Agenda Index City of Vancouver


Date: February 23, 1998

Author/Local: BN/6002

CC File No. 3130


Vancouver City Council


Director, Office of Cultural Affairs


1998 Public Art Allocations from 1997/99 Capital Plan


A.THAT Council approve up to $15,000 for a juried catalogue for artistswork, enabling the Engineering and other departments to select art works for smaller projects quickly and cost-effectively, source of funds to be the Public Art Unallocated Budget.

B.THAT Council provide the Director, Office of Cultural Affairs, with authority to approve maintenance allocations up to $5,000 from the Public Art Maintenance Reserve.


The General Manager of Community Services RECOMMENDS approval of A and B.


City Council adopted a Public Art Program for Civic and Private Development in 1990. The Program was revised in 1994.

City Council has approved $750,000 for public art in the 1997-1999 Capital Plan. On May 8, 19971, Council allocated $150,000 to Civic Public Art projects in 1997.

The Public Art Maintenance Reserve was established in June, 1994. At present, Council is required to approve all expenditures from the Reserve. A minimum of 10% of project budgets is placed in the Reserve, to provide for future repair and maintenance needs.


This report recommends two initiatives to streamline the civic public art process. City staff want to improve the efficiency of small-project artist selection by creating a juried catalogue of artist’s work for use by the Engineering and other departments, at an estimated cost of $15,000. Staff also seek authority to approve allocations up to $5,000 from the Public Art Maintenance Reserve.


The Public Art Program develops public art at civic capital works; at major new private developments; and, through the Community public Art Program, in residential neighbourhoods.

Since City Capital Plan funds were first provided in 1993, 15 public art processes, resulting in 22 art works, have been undertaken. Ten of these are now complete or near-complete. Since 1994, 39 Community Public Art projects have also been undertaken and 21 are now complete (funding for the last 12 projects was just approved on January 15, 1998).


A. Juried Catalogue

Public art is presently chosen by selection panels ("juries") consisting of artists and community members who review artist proposals made in response to advertised calls for submissions. This practice is standard in public art programs and supported by the local artist community.

The cost of an individual artist call and selection panel process is substantial, and cannot be justified for small projects. Consequently, and despite the Engineering Department’s wish to include art work in small infrastructure components, many good opportunities in small-budget projects now go unfulfilled.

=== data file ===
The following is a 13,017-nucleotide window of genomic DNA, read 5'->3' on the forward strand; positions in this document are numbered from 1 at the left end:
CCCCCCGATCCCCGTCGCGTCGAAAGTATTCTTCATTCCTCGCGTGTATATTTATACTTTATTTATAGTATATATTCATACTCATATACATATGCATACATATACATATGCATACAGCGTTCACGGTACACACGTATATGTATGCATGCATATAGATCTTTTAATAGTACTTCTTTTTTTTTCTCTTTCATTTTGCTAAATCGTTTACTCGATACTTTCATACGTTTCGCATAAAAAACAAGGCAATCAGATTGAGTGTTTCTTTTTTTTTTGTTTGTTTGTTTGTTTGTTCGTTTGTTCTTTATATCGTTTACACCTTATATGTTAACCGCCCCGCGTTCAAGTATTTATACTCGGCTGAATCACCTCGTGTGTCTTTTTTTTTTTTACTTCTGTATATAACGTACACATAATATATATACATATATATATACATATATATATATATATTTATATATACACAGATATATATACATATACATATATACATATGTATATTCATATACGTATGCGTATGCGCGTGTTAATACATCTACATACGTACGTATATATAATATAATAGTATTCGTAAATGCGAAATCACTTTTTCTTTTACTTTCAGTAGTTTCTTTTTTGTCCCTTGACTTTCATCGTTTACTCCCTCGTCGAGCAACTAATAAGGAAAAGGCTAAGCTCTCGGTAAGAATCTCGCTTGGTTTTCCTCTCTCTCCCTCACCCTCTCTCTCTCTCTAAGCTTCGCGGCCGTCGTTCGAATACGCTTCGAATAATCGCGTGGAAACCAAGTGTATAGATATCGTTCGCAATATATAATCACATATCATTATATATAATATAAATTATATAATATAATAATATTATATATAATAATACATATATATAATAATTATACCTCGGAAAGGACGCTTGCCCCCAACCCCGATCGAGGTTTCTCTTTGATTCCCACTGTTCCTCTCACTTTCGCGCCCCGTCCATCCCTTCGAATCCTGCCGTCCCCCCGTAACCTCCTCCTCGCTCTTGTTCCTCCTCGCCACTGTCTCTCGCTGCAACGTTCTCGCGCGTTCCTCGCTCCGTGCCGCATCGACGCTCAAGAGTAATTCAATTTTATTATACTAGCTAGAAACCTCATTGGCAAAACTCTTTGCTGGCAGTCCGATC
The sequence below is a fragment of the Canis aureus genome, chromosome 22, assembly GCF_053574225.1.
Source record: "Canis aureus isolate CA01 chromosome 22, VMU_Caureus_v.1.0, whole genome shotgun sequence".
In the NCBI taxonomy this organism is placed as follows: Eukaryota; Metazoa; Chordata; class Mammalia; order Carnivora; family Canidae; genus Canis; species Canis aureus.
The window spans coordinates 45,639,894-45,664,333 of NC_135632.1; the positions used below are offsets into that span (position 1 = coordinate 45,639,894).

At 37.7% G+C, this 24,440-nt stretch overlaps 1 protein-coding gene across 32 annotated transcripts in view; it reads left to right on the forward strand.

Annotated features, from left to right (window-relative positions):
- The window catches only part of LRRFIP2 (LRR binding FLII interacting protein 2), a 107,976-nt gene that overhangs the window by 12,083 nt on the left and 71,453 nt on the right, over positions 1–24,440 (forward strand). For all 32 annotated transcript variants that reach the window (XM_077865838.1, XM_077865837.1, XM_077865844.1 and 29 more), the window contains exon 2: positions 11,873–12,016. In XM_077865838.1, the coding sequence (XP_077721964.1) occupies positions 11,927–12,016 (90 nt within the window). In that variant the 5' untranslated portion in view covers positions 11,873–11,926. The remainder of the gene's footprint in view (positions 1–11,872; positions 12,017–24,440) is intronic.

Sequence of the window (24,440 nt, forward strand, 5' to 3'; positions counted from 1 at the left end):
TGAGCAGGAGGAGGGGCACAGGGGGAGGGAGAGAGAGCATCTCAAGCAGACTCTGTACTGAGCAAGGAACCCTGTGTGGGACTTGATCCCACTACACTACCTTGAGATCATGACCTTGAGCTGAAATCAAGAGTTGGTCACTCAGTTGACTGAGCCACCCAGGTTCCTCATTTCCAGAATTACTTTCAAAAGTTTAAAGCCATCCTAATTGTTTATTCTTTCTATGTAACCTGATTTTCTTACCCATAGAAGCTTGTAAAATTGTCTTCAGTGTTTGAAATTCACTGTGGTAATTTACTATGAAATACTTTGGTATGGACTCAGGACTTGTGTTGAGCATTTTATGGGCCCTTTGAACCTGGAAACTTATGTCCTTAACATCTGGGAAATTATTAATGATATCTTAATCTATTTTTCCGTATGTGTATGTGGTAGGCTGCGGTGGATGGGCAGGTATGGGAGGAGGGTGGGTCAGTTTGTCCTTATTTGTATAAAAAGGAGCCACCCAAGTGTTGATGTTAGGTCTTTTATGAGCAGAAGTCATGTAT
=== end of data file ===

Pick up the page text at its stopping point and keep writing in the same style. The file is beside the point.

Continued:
King County in Washington State fulfils small commissions by selecting artists from a juried catalogue of artists’ work. Staff and the Public Art Committee recommend a similar catalogue to Council.

Every three years, King County artists submit examples of their art work to a jury of Engineers, artists, and citizens. This jury selects several artists working in wood, metal, stone, ceramic, etc., for inclusion in an inexpensive, illustrated catalogue. Staff then select pre-qualified artists from the catalogue to tender on opportunities too small to justify the expense of a separate open artist call and panel selection process.

The catalogue enables artists to be selected quickly and at little cost. Artists have equal opportunity to be considered for inclusion, and artists not selected in one year can be considered by different selection panels in subsequent years.

Engineering staff note that good, small artist opportunities now lapse because no quick, cost-effective, and fair means of selecting artists is in place. The juried catalogue addresses this problem at an estimated cost of $15,000, and staff recommend it to Council.

B. Public Art Maintenance

The Public Art Maintenance Reserve was established in 1994, and has a current balance of $40,625. Under its Terms of Reference, all expenditures must be approved by City Council, necessitating a Council report. Staff seek Council approval for the Director, Office of Cultural Affairs, to authorize maintenance expenditures up to $5,000. Larger expenditures would be reported to Council.

At present, staff have invoices for $200 to replace broken tile on the Commercial Drive Bridge over Grandview Cut, and $175 to restore pebble mosaics at Trout Lake. This work was performed quickly and efficiently. The original artists were consulted and are pleased with the result.

Current Unallocated Budgets

The current Unallocated Public Art Unallocated Budget is $108,000, If Council approves the above recommendations, the Unallocated Balance remaining will be $63,000. The Public Art Maintenance Reserve currently contains $40,625.

* * * * *

Comments or questions? You can send us email.
[City Homepage] [Get In Touch]

(c) 1997 City of Vancouver